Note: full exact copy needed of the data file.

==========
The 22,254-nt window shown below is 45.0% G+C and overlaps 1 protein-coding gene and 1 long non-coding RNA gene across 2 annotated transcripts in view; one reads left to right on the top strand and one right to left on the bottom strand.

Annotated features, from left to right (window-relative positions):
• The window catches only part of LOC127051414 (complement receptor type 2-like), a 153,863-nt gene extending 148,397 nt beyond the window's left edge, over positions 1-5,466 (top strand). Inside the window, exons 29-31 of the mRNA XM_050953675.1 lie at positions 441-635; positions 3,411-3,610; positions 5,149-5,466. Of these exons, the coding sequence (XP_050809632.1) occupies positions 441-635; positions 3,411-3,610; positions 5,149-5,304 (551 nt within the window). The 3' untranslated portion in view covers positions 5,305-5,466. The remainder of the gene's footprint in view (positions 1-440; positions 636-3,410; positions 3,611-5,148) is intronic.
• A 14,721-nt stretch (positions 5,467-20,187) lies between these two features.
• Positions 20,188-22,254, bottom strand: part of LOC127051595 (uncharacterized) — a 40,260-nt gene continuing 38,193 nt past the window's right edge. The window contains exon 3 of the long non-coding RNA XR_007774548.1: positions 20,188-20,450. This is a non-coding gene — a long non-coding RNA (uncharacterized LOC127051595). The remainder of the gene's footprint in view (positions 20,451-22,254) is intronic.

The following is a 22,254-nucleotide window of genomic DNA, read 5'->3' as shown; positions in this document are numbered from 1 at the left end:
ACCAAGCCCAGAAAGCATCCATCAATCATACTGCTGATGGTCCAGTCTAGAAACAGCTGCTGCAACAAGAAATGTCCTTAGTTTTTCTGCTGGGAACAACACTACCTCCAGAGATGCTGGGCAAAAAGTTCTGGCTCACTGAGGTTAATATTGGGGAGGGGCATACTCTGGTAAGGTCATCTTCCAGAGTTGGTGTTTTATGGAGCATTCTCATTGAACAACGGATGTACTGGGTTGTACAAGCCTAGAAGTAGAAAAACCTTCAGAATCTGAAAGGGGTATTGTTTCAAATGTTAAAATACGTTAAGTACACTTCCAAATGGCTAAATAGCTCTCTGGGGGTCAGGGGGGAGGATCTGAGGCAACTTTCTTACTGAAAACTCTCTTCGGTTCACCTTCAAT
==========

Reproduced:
The 22,254-nt window shown below is 45.0% G+C and overlaps 1 protein-coding gene and 1 long non-coding RNA gene across 2 annotated transcripts in view; one reads left to right on the top strand and one right to left on the bottom strand.

Annotated features, from left to right (window-relative positions):
• The window catches only part of LOC127051414 (complement receptor type 2-like), a 153,863-nt gene extending 148,397 nt beyond the window's left edge, over positions 1-5,466 (top strand). Inside the window, exons 29-31 of the mRNA XM_050953675.1 lie at positions 441-635; positions 3,411-3,610; positions 5,149-5,466. Of these exons, the coding sequence (XP_050809632.1) occupies positions 441-635; positions 3,411-3,610; positions 5,149-5,304 (551 nt within the window). The 3' untranslated portion in view covers positions 5,305-5,466. The remainder of the gene's footprint in view (positions 1-440; positions 636-3,410; positions 3,611-5,148) is intronic.
• A 14,721-nt stretch (positions 5,467-20,187) lies between these two features.
• Positions 20,188-22,254, bottom strand: part of LOC127051595 (uncharacterized) — a 40,260-nt gene continuing 38,193 nt past the window's right edge. The window contains exon 3 of the long non-coding RNA XR_007774548.1: positions 20,188-20,450. This is a non-coding gene — a long non-coding RNA (uncharacterized LOC127051595). The remainder of the gene's footprint in view (positions 20,451-22,254) is intronic.

The following is a 22,254-nucleotide window of genomic DNA, read 5'->3' as shown; positions in this document are numbered from 1 at the left end:
ACCAAGCCCAGAAAGCATCCATCAATCATACTGCTGATGGTCCAGTCTAGAAACAGCTGCTGCAACAAGAAATGTCCTTAGTTTTTCTGCTGGGAACAACACTACCTCCAGAGATGCTGGGCAAAAAGTTCTGGCTCACTGAGGTTAATATTGGGGAGGGGCATACTCTGGTAAGGTCATCTTCCAGAGTTGGTGTTTTATGGAGCATTCTCATTGAACAACGGATGTACTGGGTTGTACAAGCCTAGAAGTAGAAAAACCTTCAGAATCTGAAAGGGGTATTGTTTCAAATGTTAAAATACGTTAAGTACACTTCCAAATGGCTAAATAGCTCTCTGGGGGTCAGGGGGGAGGATCTGAGGCAACTTTCTTACTGAAAACTCTCTTCGGTTCACCTTCAAT